Public frustration with HealthCare.gov continues after the government took steps last week to strengthen its security and replace the lead contractor responsible for the handling of the problem-plagued health reform website after the Oct. 1 launch.
Fox News reports that the White House is cutting ties with contractor CGI Federal and will award a new contract to Accenture. CGI's contract is up at the end of February and the Centers for Medicare & Medicaid decided not to renew it in the wake of criticism over the technical glitches that dogged the website during its rollout.
Meanwhile, the House of Representatives passed a bill to boost security for HealthCare.gov Friday. The bill requires the government to alert users within two days of any data breach that involves their personal information, according to FierceHealthIT.
During the vote, Republican members of Congress harped on the importance of the bill, while Democratic representatives dubbed it "merely a scare tactic to keep people from getting healthcare."
But as lawmakers and the Obama administration take action on the website, many consumers expressed displeasure with coverage plans offered under the Affordable Care Act, as well as experiences with HealthCare.gov. A Commonwealth Fund survey indicated that consumers are disappointed with plan choices available on the website.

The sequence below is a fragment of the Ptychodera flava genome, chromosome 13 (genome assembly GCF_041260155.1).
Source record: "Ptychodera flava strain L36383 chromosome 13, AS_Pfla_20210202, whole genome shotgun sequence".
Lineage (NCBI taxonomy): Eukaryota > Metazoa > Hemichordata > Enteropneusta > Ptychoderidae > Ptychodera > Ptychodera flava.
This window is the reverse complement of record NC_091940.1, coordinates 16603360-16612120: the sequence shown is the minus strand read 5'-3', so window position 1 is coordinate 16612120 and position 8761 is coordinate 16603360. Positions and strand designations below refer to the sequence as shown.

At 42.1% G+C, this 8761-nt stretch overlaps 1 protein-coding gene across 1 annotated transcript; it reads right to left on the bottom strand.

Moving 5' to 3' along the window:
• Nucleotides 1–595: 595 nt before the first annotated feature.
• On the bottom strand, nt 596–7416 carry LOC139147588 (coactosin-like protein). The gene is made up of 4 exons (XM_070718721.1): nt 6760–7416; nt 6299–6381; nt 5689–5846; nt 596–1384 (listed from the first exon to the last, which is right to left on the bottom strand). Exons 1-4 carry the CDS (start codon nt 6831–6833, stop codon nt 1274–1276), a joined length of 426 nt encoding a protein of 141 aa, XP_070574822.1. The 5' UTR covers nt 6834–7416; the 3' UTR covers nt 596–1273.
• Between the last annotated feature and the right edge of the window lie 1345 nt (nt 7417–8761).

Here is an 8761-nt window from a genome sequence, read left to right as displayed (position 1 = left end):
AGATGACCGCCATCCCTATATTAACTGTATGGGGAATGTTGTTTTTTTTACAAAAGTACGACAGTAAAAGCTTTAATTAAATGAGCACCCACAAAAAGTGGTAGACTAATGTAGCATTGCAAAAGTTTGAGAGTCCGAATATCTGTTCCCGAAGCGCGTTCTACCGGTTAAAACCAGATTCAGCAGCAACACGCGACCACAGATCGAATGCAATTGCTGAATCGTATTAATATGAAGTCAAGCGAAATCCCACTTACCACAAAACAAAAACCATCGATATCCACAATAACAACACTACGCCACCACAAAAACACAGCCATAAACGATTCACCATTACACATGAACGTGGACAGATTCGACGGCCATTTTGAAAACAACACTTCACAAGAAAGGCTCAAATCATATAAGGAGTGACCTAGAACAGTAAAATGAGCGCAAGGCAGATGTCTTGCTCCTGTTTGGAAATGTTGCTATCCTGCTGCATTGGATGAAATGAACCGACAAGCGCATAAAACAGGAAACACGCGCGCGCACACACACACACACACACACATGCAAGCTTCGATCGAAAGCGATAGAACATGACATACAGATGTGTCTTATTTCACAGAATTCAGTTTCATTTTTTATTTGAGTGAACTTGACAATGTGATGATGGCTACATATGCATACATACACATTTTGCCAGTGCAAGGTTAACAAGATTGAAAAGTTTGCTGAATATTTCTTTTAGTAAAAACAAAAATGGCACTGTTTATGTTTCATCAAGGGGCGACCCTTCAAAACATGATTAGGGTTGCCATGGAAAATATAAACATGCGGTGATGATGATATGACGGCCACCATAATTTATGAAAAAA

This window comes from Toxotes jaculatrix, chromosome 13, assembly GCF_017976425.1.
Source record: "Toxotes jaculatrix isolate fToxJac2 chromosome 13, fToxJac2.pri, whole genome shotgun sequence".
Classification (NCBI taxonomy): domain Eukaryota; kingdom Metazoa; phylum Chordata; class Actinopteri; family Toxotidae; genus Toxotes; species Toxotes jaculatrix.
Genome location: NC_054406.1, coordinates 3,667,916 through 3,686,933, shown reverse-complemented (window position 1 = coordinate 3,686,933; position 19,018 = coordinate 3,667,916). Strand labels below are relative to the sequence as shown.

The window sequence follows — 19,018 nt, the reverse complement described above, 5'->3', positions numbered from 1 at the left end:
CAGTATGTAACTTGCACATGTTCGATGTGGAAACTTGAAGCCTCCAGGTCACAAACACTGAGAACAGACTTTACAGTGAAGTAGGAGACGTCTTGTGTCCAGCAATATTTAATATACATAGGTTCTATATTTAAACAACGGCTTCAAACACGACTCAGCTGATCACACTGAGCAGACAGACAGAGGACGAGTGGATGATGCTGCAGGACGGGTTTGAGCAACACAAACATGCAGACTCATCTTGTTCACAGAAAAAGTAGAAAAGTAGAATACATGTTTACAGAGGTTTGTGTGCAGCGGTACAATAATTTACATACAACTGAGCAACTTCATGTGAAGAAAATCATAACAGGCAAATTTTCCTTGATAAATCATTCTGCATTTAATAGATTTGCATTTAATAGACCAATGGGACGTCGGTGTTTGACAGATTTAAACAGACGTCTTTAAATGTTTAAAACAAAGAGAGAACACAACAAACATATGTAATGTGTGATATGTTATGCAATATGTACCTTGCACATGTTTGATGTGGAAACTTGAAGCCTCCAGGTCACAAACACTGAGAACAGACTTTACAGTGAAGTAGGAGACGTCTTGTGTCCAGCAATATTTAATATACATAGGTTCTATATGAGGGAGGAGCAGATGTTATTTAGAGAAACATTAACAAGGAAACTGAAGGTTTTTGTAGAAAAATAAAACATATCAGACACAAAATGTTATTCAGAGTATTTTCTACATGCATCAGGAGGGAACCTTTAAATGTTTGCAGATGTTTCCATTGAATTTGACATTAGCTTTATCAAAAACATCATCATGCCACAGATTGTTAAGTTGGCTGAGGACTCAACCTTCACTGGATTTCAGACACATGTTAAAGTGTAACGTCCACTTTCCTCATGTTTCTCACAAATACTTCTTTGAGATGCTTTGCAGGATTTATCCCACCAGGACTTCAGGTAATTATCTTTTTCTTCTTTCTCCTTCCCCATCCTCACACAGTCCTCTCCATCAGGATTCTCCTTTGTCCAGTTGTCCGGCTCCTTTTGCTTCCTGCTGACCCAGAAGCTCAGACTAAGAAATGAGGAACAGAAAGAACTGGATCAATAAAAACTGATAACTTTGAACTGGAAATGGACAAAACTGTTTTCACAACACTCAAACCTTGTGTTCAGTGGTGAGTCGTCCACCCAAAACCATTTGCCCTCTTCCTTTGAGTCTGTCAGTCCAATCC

Although the survey showed improvement in a consumer's ability to compare plans and premiums, 58 percent of respondents still had trouble finding affordable plans and 60 percent called it impossible, very difficult or somewhat difficult to find coverage meeting their needs. And despite improvements in HealthCare.gov's front-end functionality since its launch, 69 percent of respondents described their marketplace experience as fair or poor.
Meanwhile, consumers attempting to navigate the Spanish version of HealthCare.gov are discovering their own set of problems, according to The Sacramento Bee. The site, CuidadoDeSalud.gov, launched two months later than planned. And after the launch, users that accessed a Web page with Spanish instructions were linked to an English form. Critics also complained that translations were full of grammar errors. Even the name of the site is problematic. The literal translation of the name could be read "for the caution of health."